Does it feel like collaborate has come to mean cohabitate? Does teamwork mean working together? If you find yourself spending all day, every day in meetings with other people, chances are you’re not being the team player you want to be.
From hospitals to high-tech to the military, great teamwork is proven to lead to better outcomes. That performance advantage comes from the combination of specialized skills and knowledge, shared purpose and transparent communication.
However, in day to day practice, many groups overinvest in the third element (communication) at the cost of the first two. Being a great team player becomes synonymous with always being available on IM and accepting every meeting invite that arrives. The consequence is that team members end up distracted and in back-to-back meetings — neither of which is conducive to bringing our best — or bringing out the best in others.
Great teamwork relies on something radical: working alone.
Be a hero to your team by adopting these three solo practices:
1. Block out 15 minutes to design a great meeting.
Why: Spending dedicated time to think about the structure and process ahead of time will make any dialogue more effective.
How: Before any meeting you are planning, answer these questions and communicate them to your participants: 1) Why are we convening? 2) What are the expected outcomes? 3) Who needs to be involved and what is needed from each person? 4) What information or discussion questions could I share ahead of time to increase the quality of dialogue during the meeting?
Your 15-minute investment in framing the conversation will increase both the quality and efficiency of any meeting. This works best if you prepare a couple of days beforehand and let the participants know what to expect. But even last-minute framing is better than no framing at all.
2. Make the implicit explicit by writing it down.
Why: It is common for teams to establish a clear destination, aka the goals or deliverables of a project. However, it’s easy to skip over the step of establishing a shared starting point. The consequence is that a team can be well into the journey before realizing they’re operating with different assumptions, inaccurate data or an incomplete view of the system.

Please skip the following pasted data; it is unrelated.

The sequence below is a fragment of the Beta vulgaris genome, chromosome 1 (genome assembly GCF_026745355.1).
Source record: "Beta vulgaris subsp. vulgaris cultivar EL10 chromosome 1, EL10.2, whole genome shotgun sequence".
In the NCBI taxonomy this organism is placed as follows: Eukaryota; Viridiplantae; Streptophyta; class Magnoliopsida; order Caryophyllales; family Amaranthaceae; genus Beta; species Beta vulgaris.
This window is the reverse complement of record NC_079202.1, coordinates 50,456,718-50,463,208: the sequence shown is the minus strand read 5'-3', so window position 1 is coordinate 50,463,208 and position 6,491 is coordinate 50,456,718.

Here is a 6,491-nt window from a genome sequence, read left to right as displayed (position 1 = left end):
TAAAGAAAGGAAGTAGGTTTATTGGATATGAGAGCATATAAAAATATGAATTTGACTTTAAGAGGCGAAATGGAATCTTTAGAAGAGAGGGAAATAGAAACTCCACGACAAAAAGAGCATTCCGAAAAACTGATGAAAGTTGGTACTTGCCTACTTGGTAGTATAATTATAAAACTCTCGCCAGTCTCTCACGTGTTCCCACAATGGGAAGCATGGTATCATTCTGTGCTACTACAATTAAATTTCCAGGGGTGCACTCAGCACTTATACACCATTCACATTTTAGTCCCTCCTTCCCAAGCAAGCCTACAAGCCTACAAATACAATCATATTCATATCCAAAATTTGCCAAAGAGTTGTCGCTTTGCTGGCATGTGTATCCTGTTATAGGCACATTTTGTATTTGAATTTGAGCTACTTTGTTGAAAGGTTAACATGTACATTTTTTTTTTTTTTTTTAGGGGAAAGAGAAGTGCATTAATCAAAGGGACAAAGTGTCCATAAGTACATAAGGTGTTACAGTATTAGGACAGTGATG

How: Reduce backtracking (and the frustration that goes with it), by documenting relevant context for the work. This might include: 1) assumptions about urgency, importance and level of risk; 2) constraints and interdependencies; 3) the relevant facts on which a decision will be based; and 4) critical knowns and unknowns and unknowables.
We’ve all heard the adage “go slow to go fast.” Your individual action will create shared context, which will noticeably increase your team’s pace of forward progress.
3. Create a strawmodel.
What: A draft version of something that a team can debate, pick apart and improve.
Why: A strawmodel is an accelerant to team productivity. It prompts engagement and provokes new, better and more discerning ideas.
How: Schedule a strawmodeling session with yourself. For example, generate a hypothesis for a root cause, propose a solution to a complex problem, draft content for a critical communication or create a simple working financial model for a business plan.
While it can be intimidating to “go first” in solving a complex problem, it can ultimately lead to a much better solution. The final answer the team generates may look nothing like your original draft, but your investment will serve as a great jumping off point for the team’s thinking. It’s always easier to “edit” than to originate so consider it a gift that you’re giving to the rest of the group.
Time is your organization’s scarcest resource. By going solo and doing some advance thinking, you’ll maximize the value of the entire team’s time. Now that’s what we mean by being a real team player!